Decided: June 10, 1955.
CORRINE L. BOND, PLAINTIFF-APPELLANT,
ELMER H. BOND, DEFENDANT-RESPONDENT
Goldmann, Freund and Conford.
[36 NJSuper Page 17] On June 19, 1950 plaintiff obtained a judgment in her separate maintenance action against defendant directing that he pay her $30 a week for her support and maintenance and that of the minor child of the marriage, beginning with January 6, 1950, and awarding custody of the child to plaintiff, with right of visitation in defendant.
[36 NJSuper Page 18]
Certain other relief, not significant to this appeal, was granted. Thereafter the court on July 6, 1950 awarded a writ of ne exeat against defendant, endorsed in the sum of $5,000. Defendant posted cash security the next day.
Four years later defendant moved to vacate the judgment, to discharge the writ of ne exeat and cash bond posted thereunder, and for certain other relief. On December 3, 1954 the court by separate orders (1) denied the application to vacate the judgment but discharged the writ, defendant having furnished a bond of $3,500 to insure the support and maintenance of his minor child, and (2) dismissed plaintiff's counter-motion that the $3,500 bond secure not only the payments for the support and maintenance of the child, but also her own support and maintenance. Plaintiff appeals.
A clear understanding of the matter requires a somewhat extended recounting of defendant's marital affairs.
Elmer Bond married Margaret Bond in 1924. Two children were born of that union, both now of age. In February 1935 he took Margaret and the children to Florida. The circumstances of their going there are somewhat vague. There is testimony that Elmer had been separated from Margaret some time before, that he had become involved with another woman, and that the purpose of going to Florida was to effect a reconciliation. About a month later he told his wife to return home to New Jersey with the children and that he would follow. She did so, but he remained in Florida, living with his parents in Miami Beach until late in April 1936. Several months after Margaret left, Elmer met Corrine L. Foy, a divorced woman. She knew he was married, and when he became interested in obtaining a divorce from Margaret she referred him to the attorney who had represented her in her own divorce proceedings. At the close of February 1936 Elmer instituted divorce proceedings in Dade County, Florida, based on Margaret's alleged extreme cruelty and desertion. Thereupon Margaret filed a complaint in our former Court of Chancery seeking to restrain him from proceeding with that action, and on April 2, 1936 she commenced a separate maintenance suit against him in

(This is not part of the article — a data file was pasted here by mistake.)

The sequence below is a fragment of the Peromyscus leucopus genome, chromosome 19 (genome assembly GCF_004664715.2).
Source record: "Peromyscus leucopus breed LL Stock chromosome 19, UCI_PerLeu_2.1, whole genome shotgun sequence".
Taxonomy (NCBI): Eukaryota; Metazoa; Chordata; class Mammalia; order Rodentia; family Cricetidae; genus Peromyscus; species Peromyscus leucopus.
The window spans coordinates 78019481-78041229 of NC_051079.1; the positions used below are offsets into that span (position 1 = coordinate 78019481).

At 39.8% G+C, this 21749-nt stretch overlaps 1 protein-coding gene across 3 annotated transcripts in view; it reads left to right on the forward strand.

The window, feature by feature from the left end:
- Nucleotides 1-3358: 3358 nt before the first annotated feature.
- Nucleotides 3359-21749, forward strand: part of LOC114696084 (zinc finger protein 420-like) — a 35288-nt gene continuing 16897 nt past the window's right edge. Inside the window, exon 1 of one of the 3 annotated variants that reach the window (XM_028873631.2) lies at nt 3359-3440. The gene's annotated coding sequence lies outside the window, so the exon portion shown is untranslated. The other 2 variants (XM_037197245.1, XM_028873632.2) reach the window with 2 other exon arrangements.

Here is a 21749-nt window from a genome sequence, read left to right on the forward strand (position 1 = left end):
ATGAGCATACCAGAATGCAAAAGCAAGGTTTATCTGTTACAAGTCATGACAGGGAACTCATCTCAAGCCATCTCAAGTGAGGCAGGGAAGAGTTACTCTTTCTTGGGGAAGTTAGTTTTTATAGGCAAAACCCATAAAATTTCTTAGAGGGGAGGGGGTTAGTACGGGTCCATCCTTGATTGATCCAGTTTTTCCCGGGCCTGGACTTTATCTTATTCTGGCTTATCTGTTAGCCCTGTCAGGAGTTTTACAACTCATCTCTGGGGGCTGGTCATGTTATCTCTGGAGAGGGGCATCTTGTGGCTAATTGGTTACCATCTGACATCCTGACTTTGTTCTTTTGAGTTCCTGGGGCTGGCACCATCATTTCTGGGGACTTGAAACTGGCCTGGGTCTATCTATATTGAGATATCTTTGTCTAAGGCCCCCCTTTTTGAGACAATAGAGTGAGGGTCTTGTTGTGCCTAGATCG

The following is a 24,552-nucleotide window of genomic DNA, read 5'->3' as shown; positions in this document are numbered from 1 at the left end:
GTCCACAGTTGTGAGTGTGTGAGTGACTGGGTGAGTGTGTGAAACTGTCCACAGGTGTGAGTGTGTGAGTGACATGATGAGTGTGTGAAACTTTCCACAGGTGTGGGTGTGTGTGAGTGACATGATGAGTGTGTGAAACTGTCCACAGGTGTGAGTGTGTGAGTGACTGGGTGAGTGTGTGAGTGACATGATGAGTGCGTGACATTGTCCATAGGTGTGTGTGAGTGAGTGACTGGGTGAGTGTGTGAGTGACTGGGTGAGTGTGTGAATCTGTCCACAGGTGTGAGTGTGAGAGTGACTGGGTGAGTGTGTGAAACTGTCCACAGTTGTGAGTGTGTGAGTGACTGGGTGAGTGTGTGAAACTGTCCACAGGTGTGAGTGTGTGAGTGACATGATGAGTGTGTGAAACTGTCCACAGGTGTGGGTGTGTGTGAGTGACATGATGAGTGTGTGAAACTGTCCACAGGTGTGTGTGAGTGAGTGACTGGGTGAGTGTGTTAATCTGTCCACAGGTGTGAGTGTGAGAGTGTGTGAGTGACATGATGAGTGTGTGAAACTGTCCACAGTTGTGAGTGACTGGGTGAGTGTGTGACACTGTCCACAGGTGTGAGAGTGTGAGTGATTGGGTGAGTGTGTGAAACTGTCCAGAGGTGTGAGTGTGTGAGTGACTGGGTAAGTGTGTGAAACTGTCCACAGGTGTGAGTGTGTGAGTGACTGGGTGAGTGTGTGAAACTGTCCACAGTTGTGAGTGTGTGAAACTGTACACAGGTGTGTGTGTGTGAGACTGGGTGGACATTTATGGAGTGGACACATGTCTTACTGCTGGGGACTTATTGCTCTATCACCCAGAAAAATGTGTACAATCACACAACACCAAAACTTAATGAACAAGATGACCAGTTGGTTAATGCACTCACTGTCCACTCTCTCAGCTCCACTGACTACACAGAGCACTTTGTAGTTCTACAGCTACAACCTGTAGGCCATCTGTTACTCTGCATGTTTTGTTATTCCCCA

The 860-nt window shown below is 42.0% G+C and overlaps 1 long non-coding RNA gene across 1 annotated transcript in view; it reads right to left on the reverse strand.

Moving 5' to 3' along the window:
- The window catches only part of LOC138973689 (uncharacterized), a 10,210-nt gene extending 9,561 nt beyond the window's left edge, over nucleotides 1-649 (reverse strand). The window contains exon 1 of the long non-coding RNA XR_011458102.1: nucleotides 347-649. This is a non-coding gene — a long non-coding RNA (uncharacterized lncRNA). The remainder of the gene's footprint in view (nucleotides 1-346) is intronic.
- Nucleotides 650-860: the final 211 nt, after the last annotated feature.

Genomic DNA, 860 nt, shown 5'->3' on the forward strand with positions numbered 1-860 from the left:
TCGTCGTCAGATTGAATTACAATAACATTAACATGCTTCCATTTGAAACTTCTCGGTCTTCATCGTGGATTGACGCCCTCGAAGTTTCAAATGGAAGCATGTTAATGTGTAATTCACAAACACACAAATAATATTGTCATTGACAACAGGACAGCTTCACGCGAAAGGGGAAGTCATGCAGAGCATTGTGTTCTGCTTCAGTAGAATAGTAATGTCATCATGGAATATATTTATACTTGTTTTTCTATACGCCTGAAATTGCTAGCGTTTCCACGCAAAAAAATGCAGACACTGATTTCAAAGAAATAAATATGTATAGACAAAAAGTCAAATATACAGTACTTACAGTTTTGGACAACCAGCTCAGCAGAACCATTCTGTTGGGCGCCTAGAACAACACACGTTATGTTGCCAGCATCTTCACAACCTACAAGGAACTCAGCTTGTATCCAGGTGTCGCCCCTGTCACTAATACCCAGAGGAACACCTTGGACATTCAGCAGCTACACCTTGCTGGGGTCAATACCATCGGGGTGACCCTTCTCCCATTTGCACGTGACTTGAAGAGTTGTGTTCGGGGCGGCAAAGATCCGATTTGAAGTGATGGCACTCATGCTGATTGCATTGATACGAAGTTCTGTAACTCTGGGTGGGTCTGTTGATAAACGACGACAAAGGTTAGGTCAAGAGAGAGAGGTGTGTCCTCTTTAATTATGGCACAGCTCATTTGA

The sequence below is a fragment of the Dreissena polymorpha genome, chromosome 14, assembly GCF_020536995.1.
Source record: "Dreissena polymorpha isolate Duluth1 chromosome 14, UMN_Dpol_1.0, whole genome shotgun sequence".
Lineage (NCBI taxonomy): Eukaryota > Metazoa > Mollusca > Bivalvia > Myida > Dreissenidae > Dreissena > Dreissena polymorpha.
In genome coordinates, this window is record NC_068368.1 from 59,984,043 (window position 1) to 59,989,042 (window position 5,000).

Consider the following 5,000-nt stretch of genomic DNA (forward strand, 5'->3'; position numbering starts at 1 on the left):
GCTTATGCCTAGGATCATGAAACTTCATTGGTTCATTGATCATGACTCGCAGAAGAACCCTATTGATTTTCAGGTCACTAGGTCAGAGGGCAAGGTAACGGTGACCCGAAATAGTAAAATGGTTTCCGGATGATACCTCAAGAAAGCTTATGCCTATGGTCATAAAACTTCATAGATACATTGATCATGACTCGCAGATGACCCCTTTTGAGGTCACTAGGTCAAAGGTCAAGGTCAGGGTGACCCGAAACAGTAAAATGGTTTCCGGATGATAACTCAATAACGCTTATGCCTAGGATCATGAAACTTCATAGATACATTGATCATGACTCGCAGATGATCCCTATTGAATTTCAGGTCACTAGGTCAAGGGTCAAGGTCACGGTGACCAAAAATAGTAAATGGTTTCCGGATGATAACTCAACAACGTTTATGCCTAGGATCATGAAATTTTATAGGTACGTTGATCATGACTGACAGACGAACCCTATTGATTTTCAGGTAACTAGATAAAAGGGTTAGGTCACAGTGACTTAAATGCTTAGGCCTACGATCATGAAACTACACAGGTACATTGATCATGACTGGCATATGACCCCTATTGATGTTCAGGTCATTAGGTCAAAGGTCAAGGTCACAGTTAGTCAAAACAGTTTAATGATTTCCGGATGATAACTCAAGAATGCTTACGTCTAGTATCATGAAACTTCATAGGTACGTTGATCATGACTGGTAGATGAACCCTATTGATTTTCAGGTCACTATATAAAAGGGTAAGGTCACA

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the same court. Elmer nonetheless went ahead with his divorce and on April 23, 1936 obtained a final decree by whose terms he was to pay Margaret $30 a week for the support and maintenance of herself and the two children of the marriage. Four days later he entered into a ceremonial marriage with Corrine at Tampa, Florida. Soon after the newly married couple returned to live in New Jersey, where they have been resident ever since. One child was born of that marriage.
Following his return to New Jersey Elmer and Margaret (and a named trustee) entered into a separation agreement whereby he was to pay her $30 a week for her support and maintenance and that of the two children. The separate maintenance action then pending between them was to be discontinued. Elmer also conveyed to her his interest in their former marital home, owned as tenants by the entirety. At the time of the agreement, Margaret did not know of the Florida divorce; in fact, she first learned of it in 1947 through Corrine, who told her of the second marriage and the child born of it.